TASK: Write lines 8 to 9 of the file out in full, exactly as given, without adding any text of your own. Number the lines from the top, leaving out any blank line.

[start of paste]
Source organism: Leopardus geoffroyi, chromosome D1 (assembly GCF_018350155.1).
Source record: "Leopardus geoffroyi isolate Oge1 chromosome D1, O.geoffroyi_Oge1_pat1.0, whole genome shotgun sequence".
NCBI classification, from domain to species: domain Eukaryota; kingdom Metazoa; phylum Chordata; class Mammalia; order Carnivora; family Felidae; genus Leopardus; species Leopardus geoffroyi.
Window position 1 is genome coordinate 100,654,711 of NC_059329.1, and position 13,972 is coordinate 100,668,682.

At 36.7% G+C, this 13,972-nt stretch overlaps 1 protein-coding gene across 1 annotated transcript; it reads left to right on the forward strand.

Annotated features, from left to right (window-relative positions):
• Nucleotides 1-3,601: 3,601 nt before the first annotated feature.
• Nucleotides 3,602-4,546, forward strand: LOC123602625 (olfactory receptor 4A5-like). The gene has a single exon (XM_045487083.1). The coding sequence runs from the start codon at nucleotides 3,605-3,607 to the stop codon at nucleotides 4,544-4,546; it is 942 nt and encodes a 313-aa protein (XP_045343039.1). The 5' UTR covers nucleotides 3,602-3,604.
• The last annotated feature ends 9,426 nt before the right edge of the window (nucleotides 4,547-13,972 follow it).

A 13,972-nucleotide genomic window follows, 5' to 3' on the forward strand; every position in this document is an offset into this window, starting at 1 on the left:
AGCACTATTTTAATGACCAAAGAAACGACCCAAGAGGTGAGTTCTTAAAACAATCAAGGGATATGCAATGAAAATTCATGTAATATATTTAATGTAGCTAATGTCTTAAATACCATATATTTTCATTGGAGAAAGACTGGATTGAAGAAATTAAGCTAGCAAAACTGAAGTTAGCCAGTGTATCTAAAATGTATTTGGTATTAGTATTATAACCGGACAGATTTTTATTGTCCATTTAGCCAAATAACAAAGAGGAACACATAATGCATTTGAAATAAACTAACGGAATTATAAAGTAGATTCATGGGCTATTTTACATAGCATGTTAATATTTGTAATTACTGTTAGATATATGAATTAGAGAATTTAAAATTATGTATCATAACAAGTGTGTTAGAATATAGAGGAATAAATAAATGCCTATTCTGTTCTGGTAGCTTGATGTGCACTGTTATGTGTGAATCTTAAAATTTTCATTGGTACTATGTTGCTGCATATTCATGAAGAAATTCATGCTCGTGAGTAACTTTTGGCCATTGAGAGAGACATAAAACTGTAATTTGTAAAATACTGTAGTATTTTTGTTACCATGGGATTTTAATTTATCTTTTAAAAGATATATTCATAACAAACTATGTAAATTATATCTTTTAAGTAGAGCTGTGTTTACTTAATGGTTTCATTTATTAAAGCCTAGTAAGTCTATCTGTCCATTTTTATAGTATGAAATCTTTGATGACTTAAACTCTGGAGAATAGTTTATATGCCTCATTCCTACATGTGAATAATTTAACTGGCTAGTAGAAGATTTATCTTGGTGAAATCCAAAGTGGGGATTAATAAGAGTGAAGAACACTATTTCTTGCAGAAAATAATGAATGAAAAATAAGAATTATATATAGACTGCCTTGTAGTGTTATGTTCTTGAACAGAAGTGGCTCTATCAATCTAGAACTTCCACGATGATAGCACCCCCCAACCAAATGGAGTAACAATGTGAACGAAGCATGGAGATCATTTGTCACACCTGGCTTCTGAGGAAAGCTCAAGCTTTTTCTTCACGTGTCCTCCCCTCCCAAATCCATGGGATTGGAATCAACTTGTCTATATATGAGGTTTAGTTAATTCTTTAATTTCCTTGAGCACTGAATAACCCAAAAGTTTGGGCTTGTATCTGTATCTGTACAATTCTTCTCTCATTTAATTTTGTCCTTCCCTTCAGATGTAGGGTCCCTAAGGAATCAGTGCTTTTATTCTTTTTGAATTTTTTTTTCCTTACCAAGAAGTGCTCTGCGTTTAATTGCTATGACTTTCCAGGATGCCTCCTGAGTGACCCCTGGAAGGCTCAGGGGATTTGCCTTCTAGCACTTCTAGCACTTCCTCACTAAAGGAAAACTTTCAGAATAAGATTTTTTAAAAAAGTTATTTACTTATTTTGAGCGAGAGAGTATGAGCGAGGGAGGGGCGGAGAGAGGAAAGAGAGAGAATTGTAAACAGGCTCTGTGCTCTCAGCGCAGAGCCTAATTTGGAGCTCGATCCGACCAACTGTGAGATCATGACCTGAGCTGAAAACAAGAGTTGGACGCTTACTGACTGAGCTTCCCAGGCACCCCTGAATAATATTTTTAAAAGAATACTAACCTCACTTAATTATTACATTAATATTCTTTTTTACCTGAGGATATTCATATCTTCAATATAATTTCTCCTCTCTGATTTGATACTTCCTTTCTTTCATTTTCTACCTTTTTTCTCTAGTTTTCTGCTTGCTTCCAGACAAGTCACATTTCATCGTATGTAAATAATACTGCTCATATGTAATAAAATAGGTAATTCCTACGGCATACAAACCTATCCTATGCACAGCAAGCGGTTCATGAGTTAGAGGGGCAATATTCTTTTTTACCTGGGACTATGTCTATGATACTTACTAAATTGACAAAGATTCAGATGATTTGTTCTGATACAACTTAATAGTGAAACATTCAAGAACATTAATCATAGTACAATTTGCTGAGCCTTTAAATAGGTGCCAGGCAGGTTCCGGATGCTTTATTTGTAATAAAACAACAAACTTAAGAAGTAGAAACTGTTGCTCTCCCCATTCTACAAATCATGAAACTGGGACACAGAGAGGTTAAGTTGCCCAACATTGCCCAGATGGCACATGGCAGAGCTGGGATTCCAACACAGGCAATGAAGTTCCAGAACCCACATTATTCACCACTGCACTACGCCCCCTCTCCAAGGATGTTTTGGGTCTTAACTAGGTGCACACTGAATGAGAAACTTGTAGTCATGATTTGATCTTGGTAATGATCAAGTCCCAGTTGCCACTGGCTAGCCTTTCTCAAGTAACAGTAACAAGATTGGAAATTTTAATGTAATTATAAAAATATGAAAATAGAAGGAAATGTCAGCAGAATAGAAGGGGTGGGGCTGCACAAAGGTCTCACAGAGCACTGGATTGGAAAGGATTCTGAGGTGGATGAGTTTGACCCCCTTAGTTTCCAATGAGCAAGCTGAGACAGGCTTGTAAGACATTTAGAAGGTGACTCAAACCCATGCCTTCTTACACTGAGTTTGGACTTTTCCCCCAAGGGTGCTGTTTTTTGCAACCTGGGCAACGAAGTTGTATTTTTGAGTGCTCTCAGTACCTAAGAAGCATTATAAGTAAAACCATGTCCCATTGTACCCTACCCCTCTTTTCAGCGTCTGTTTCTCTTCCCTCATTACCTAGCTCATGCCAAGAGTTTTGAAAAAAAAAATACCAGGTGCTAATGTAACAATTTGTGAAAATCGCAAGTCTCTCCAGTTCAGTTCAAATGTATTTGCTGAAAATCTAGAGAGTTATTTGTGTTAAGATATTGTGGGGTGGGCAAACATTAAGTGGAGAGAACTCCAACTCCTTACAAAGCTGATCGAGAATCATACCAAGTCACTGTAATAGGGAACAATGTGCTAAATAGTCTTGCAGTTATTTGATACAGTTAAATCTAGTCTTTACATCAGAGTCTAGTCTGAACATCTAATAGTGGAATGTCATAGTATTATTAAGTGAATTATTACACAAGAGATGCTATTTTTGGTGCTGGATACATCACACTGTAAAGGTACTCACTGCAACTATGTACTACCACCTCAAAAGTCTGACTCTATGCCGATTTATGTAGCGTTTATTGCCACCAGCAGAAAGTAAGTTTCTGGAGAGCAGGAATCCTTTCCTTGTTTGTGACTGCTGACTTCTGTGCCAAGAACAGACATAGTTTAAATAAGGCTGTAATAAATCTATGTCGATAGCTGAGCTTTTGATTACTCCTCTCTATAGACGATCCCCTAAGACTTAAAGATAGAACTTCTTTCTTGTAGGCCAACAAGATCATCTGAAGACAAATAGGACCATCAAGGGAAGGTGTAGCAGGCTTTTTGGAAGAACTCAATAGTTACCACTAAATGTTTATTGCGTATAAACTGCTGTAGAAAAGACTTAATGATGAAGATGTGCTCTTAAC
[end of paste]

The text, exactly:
• Nucleotides 3,602-4,546, forward strand: LOC123602625 (olfactory receptor 4A5-like). The gene has a single exon (XM_045487083.1). The coding sequence runs from the start codon at nucleotides 3,605-3,607 to the stop codon at nucleotides 4,544-4,546; it is 942 nt and encodes a 313-aa protein (XP_045343039.1). The 5' UTR covers nucleotides 3,602-3,604.
• The last annotated feature ends 9,426 nt before the right edge of the window (nucleotides 4,547-13,972 follow it).